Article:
Tastes of Istanbul

by Jourdan Fairchild in ,

In a city that's double the size of New York (a fact that's still hard for me to comprehend), there's a whole freaking lot to take in. So I've divided our trip into experiences, and today, I'm starting with food. Turkish cuisine is everything you'd imagine it to be—and then some. The dishes are bursting with flavor, the meat is fresh and tasty, and Turkish wine is relatively cheap and satisfying. We ate street food as much as possible, and dined at hole-in-the-wall spots whenever we stumbled upon them. The delightful owners of our bed and breakfast, Aydin and Evrim, also supplied us with maps highlighting the best local spots for baklava, meatballs, meze, and Turkish delight. We ate too much bread, feta, and hummus, we tried things we didn't recognize based on the fuzzy pictures in the menu. But that was the fun of it! It's rare that in our day-to-day lives, we step outside of our culinary comfort zone. One of our favorite meals was at a neighborhood meatball shop. We arrived just before the owner and his wife were closing up for the night. But rather than shut their doors on bumbling, weary American tourists, they welcomed us in and served up the best meatballs we've ever had (sorry Meatball Shop NYC). The four of us didn't speak the same language, but our gestures and smiles were enough. These meals served as our time to rest, regroup, and reflect what we'd seen that day. We were ravenous each time, and besides one super fishy fish sandwich that smelled like my husband's feet, we were rarely disappointed.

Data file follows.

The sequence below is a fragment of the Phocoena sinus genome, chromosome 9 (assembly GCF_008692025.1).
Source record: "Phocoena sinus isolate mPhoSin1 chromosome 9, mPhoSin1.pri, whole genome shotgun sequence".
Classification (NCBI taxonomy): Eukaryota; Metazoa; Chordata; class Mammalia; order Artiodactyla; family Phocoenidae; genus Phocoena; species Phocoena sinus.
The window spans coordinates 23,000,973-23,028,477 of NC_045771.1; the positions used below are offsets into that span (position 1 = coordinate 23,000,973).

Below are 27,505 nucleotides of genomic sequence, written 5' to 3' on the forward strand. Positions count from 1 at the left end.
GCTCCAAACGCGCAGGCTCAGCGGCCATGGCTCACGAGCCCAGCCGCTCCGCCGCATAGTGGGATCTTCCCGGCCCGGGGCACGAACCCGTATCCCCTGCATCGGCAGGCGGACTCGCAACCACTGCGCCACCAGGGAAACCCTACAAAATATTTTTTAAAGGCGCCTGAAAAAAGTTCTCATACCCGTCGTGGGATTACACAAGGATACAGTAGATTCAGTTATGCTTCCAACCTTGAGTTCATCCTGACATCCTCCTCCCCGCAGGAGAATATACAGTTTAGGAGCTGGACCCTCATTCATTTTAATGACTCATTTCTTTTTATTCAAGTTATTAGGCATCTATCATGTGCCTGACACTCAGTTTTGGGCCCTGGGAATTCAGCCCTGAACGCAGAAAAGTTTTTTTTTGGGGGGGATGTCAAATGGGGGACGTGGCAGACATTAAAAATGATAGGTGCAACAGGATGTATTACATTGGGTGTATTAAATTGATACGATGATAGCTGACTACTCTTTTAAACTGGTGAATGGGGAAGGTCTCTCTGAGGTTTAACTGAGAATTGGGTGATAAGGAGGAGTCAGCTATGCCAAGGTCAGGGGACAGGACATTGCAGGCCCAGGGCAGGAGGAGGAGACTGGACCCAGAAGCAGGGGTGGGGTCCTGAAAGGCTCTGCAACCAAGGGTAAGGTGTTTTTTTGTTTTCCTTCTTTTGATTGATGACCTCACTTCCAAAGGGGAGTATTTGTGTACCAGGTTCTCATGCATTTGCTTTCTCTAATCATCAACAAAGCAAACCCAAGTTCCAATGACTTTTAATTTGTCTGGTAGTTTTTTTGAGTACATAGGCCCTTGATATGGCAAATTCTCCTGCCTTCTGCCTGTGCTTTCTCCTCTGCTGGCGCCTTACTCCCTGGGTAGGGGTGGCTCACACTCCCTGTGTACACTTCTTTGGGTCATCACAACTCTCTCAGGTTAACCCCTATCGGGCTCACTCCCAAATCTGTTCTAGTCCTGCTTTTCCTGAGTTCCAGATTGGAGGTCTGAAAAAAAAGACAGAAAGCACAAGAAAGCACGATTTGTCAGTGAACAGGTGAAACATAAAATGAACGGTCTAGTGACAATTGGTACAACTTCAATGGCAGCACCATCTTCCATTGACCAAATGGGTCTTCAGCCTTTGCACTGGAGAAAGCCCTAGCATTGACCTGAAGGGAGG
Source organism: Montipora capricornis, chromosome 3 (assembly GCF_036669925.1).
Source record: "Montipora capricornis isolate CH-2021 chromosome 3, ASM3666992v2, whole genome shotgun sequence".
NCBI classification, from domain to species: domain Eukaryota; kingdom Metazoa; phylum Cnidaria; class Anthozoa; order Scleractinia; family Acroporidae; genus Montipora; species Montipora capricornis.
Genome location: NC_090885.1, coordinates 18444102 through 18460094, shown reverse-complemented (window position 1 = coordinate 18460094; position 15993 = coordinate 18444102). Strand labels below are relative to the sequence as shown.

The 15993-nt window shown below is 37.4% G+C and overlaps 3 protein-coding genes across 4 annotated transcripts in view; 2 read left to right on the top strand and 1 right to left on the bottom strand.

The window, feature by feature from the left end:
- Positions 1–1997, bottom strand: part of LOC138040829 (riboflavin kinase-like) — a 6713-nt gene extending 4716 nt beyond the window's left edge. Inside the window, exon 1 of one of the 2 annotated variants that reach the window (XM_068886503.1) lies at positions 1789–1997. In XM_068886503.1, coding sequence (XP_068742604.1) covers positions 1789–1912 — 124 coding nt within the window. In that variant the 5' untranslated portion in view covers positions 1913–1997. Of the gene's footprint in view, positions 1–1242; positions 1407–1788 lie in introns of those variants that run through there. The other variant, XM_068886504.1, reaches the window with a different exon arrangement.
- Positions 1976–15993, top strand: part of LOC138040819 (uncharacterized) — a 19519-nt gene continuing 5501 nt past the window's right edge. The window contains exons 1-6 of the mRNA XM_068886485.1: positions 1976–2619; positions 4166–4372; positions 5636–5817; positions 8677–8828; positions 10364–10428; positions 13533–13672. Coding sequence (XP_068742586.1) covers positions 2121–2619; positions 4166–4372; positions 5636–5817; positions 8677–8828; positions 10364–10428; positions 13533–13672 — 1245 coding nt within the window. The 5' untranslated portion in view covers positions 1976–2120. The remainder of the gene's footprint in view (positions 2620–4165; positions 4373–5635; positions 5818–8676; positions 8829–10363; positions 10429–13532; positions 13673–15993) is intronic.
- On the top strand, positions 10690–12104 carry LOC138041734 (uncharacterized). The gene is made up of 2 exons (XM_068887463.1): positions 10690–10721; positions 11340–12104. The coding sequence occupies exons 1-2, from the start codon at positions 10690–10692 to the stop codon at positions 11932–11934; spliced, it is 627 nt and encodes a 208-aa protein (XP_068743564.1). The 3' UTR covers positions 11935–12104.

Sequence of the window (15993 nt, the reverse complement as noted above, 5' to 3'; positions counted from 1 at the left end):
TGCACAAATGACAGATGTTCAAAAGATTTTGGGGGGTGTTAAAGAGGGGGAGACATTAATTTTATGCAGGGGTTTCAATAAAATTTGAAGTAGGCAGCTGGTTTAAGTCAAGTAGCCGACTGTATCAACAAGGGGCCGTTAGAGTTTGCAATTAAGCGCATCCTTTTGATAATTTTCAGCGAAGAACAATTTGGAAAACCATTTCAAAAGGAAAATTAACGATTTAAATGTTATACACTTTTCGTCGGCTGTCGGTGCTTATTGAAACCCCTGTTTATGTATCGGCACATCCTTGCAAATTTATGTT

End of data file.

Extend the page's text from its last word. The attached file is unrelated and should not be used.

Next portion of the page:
The Turks are nuts for their nuts, especially hazelnuts.

The aforementioned fish sandwiches

Out-of-this-world baklava (the chocolate variety blew our minds)

Don't mind us as we inhale this heavenly puffy bread

Mouthwatering meatballs

Our meatball shop man hard at work

Cheating one night with American-style pizza

Stacks of simits, aka Turkish pretzels

More carbs in the form of Lokma, Turkish donuts

Breakfast of champions, aka menemen (eggs, tomatoes, peppers, cheese, sausage)

In our ice cream battle, gelato won over Turkish ice cream (which has a taffy-like consistency).

We both went crazy for borek, flaky breakfast casseroles filled with spinach, meat, and cheese.

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